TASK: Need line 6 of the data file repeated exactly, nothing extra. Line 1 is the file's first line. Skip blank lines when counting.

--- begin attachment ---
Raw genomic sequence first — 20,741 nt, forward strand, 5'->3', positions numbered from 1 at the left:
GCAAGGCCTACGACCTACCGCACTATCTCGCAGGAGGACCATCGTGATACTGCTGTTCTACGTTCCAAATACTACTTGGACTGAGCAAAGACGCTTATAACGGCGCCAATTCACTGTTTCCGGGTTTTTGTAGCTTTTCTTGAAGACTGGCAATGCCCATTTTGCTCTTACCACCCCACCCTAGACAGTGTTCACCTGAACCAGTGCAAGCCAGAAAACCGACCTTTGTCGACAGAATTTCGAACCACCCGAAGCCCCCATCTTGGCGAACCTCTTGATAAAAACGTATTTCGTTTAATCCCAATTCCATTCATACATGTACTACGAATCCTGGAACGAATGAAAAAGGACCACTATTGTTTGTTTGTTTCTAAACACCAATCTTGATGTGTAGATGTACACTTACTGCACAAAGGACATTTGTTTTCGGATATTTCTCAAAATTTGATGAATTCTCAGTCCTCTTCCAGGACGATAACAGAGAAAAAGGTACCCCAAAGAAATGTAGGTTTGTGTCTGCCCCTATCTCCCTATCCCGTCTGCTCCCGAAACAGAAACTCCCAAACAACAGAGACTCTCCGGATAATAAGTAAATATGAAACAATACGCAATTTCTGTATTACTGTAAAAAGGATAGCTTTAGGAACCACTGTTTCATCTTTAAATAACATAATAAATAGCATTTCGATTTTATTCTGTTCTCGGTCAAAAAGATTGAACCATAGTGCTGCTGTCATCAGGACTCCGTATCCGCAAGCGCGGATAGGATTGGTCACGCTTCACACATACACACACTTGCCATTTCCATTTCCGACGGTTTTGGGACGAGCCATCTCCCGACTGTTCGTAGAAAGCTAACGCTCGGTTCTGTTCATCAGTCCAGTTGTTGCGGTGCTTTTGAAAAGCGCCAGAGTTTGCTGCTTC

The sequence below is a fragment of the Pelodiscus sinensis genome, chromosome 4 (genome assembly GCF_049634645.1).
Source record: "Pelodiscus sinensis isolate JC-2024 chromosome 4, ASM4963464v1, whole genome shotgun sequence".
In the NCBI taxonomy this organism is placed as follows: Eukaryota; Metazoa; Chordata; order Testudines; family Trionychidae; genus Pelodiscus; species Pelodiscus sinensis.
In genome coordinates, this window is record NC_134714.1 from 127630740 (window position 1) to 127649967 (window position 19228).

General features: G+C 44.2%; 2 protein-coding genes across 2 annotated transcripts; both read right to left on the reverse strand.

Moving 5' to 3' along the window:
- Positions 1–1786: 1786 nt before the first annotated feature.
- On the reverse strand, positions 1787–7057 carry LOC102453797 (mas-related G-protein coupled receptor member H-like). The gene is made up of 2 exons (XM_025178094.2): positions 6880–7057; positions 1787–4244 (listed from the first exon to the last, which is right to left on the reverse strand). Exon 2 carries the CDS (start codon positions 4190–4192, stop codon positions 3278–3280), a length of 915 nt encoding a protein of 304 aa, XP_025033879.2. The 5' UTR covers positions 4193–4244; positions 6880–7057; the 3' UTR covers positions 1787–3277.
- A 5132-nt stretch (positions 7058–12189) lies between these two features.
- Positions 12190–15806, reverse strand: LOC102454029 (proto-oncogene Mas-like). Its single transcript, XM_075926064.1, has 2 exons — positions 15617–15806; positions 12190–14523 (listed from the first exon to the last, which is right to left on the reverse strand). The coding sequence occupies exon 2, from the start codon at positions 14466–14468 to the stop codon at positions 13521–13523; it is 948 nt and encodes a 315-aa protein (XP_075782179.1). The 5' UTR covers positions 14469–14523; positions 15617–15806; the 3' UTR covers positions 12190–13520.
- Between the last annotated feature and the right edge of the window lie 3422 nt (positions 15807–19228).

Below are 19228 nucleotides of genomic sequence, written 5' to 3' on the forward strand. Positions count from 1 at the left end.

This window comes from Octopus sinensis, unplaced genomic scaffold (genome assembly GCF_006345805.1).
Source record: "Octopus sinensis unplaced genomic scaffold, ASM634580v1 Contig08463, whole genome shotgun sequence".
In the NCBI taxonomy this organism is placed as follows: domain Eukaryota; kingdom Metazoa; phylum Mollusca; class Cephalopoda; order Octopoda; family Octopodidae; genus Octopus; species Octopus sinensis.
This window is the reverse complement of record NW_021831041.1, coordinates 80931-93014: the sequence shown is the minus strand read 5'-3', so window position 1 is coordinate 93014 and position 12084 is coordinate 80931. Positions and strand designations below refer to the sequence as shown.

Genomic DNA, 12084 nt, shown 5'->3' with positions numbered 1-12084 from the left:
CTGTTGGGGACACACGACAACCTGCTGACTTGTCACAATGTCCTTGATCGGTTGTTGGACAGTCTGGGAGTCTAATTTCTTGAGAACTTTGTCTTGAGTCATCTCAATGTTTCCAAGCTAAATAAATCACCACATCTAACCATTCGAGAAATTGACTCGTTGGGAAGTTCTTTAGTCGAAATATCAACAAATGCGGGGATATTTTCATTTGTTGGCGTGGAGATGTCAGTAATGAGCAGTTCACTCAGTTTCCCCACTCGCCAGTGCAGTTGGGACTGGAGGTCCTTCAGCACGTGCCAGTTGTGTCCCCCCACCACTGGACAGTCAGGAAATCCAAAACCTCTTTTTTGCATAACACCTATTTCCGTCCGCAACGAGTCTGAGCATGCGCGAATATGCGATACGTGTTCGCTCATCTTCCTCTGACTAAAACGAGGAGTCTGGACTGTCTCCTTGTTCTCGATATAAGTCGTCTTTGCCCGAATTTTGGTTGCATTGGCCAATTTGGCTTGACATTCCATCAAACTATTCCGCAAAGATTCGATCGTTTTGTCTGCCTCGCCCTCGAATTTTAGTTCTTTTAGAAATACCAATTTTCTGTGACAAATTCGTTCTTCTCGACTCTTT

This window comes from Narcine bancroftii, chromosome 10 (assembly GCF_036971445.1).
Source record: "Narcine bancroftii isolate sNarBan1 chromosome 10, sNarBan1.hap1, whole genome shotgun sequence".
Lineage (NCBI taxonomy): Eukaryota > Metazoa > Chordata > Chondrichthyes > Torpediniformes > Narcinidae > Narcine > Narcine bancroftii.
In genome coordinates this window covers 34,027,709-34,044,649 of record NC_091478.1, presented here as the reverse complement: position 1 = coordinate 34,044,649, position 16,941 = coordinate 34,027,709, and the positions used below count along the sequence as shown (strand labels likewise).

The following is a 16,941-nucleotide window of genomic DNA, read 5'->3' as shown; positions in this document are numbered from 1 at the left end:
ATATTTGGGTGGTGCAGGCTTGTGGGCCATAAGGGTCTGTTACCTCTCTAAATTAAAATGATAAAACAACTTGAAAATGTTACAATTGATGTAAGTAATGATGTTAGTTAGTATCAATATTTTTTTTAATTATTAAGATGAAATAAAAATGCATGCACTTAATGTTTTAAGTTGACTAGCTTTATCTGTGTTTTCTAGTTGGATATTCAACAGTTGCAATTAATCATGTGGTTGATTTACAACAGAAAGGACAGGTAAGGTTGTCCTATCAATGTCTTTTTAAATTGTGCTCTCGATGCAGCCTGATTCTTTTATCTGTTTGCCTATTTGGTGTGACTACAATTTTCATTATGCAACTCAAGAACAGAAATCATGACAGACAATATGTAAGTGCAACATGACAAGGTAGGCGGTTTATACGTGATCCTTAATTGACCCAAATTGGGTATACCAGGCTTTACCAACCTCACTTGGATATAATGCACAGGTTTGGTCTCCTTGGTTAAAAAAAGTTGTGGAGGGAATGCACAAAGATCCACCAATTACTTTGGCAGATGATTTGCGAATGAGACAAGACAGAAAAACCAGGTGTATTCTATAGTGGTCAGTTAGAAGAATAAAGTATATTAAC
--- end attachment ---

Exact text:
In genome coordinates, this window is record NC_134714.1 from 127630740 (window position 1) to 127649967 (window position 19228).